This book follows the narration of Frank, a young man living on an island, who… has some issues. Through the course of the book, coming in at a very short 184 pages, we learn about those issues and about Frank’s arguably more disturbed older brother, Eric. Eric has recently escaped from a home for the mentally ill and is on his way to the island. Oddness ensues.
I think I was just plain too hyped for this book. Everything I’d heard about it indicated it was brilliant, dark, discomfiting, a tour de force cavalcade of the deeply disturbed. From the way people talked, I expected American Psycho Redux. That was my biggest mistake.
I found myself waffling between being desperately bored with descriptions of the island and all the little doo-dads Frank had around it (like the dead animal poles and the traps and his stock of homemade bombs), to finding myself suddenly taken with stories of the past that Frank imparts in an attempt to explain why everyone and everything on this island is such a mess. It should’ve been an engaging look into the mind of someone who is clearly OCD and possibly mildly schizophrenic. Instead, it was dry and listless and barely interesting.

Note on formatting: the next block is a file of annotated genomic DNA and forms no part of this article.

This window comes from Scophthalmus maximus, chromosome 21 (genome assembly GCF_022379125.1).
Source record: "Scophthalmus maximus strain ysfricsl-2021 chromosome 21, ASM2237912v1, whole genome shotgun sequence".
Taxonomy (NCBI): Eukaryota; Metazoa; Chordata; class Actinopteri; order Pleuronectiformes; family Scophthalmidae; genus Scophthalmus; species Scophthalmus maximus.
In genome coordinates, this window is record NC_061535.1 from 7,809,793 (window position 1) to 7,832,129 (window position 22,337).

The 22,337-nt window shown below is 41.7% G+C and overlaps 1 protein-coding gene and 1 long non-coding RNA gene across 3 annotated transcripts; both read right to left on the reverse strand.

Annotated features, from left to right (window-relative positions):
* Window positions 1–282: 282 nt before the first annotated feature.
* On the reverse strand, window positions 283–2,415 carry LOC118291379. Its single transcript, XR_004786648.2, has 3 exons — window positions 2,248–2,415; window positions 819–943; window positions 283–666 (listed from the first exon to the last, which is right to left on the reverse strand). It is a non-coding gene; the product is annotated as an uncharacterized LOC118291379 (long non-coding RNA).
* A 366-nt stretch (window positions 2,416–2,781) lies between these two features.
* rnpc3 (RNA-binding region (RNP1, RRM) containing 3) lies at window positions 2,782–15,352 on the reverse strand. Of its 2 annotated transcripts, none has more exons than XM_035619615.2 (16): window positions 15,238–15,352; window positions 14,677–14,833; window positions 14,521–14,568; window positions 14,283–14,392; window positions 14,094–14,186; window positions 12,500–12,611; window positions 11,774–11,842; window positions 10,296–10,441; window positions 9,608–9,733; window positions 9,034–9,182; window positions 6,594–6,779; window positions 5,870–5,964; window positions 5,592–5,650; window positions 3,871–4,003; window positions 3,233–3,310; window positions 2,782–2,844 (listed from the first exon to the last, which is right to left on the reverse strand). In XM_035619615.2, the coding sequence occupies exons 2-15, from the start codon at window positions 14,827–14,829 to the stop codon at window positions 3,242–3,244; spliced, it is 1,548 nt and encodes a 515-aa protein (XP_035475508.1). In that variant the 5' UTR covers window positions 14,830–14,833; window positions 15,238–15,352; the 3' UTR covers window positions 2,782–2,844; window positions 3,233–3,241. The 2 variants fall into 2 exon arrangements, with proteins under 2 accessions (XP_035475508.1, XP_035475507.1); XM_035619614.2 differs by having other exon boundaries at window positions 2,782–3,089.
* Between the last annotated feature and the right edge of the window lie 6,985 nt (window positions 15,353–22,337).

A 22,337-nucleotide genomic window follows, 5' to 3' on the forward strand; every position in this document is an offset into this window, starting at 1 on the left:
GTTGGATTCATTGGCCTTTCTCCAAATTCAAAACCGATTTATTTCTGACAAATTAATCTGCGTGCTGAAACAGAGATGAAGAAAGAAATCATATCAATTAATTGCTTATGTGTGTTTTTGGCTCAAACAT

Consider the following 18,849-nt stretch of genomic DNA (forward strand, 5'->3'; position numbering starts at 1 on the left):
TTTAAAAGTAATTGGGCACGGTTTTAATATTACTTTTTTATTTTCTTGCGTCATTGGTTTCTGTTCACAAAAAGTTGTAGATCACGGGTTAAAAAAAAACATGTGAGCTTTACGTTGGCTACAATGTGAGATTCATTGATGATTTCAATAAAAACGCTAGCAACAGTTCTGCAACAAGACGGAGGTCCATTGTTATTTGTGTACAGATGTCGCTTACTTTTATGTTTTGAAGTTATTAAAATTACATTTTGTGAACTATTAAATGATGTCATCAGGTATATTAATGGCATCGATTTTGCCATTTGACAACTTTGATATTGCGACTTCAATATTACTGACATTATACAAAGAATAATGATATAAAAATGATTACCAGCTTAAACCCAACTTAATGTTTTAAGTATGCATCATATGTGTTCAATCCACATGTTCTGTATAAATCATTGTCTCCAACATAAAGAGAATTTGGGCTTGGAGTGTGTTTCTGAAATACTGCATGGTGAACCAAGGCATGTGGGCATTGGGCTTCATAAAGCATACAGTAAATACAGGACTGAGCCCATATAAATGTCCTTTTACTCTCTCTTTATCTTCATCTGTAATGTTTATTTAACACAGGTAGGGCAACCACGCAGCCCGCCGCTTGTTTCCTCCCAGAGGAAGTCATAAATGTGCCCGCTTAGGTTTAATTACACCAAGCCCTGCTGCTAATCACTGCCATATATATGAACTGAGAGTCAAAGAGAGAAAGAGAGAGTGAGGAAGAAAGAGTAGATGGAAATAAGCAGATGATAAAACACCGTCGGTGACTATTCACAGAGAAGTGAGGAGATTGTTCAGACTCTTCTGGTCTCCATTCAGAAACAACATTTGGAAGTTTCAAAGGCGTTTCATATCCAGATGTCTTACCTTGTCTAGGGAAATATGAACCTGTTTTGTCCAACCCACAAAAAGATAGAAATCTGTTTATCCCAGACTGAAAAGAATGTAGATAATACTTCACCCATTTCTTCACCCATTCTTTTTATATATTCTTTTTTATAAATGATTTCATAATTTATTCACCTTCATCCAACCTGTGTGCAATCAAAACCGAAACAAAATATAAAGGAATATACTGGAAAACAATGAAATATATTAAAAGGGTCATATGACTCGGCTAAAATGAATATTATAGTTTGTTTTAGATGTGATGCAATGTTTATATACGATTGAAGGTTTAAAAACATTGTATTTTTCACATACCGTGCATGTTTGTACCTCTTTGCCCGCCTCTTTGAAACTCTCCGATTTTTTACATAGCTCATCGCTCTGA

This leads me to my biggest problem with the book. The end, in which Frank’s deepest secrets are revealed even to him, attempts to explain away these deep-seated issues in a few paragraphs. It really just sounds like the work of someone who’s never personally dealt with a mental illness in any capacity wanting there to be REASONS. The same goes for Eric’s backstory. It’s some pretty heavy-handed stuff, and it ripped me out of the story entirely.
But was this book a total disaster? No. It had its moments. The Wasp Factory of the title being a good example of how something like this can be handled well and with a creative, unique eye. In the end, these moments just make it seem like a book that could’ve been great and turned out mediocre.